Palm Sunday – Forgiveness
33 And when they came to the place that is called The Skull, there they crucified him, and the criminals, one on his right and one on his left. 34 And Jesus said, “Father, forgive them, for they know not what they do.” And they cast lots to divide his garments. — Luke 23:33-34
There is a thought that sometimes runs through our minds when we have been wronged, one that, while we may not always admit it, can permeate our actions. When we are wronged, our response can often be revenge rather than forgiveness, for we want for that person the same hurt, betrayal, or abandonment that we feel in that particular moment.
While we often come around to a willingness to forgive, it can take a while. That while can turn into something longer for when we become both judge and jury in our mind, we are not far off from also desiring to take on the role of executioner. The legitimacy of the wrongdoing takes on its own life and we can feel the need to take care of it ourselves.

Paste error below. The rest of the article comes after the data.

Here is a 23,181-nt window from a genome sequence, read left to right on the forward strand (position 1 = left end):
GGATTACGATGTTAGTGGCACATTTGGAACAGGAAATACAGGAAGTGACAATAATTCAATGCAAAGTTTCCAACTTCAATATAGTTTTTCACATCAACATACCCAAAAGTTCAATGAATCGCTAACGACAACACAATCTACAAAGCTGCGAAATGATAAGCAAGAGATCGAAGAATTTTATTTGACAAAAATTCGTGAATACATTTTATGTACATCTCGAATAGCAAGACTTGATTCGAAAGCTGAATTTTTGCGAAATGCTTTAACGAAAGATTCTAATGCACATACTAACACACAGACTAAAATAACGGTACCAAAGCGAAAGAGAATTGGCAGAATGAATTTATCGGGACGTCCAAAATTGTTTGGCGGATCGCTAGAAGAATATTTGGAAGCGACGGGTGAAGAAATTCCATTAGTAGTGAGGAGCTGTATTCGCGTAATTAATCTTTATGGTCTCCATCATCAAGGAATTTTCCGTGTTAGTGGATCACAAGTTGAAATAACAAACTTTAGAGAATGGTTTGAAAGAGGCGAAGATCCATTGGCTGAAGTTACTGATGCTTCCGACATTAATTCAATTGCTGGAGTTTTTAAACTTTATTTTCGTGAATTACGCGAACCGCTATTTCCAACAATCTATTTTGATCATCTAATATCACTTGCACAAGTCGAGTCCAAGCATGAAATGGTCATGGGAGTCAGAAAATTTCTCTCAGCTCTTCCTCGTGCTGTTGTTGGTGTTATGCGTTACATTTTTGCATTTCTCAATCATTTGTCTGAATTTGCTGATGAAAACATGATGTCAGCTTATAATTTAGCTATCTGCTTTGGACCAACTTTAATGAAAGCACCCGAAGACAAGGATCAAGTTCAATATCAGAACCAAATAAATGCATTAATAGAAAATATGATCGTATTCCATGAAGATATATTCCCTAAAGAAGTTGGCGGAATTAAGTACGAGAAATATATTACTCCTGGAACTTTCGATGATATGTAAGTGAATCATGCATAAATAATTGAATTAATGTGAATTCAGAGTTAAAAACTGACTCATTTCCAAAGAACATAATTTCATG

Contrast this with the words that Jesus utters on the cross, surrounded by people who not only wrongly accused Him, but put Him on a cross to die. Then, on each side of a sinless Savior were two criminals. There was plenty of blame, a deep need for repentance on behalf of those people. Jesus simply says, “forgive them.”
And then there is us. We helped to put Him there. Even as we did that with our sin, He is sure to forgive us…while we are still sinning! Rather than see than seeing us as we are—full of sin and brokenness—He is able to forgive and see us as who He’s made us to be. Put another way, we are not defined by what we’ve done or will do, but whose we are.
It can feel like we are surrounded by enemies, by those who want us to fail, by those who would like to strip us of anything good we have. This is a real thing, as we know Jesus endured far worse. What is even more true, more lasting, more fulfilling, though, is when we are able to look at those people through the same eyes that Jesus looks through at us and forgive them. Only then can we know peace when we are in those moments.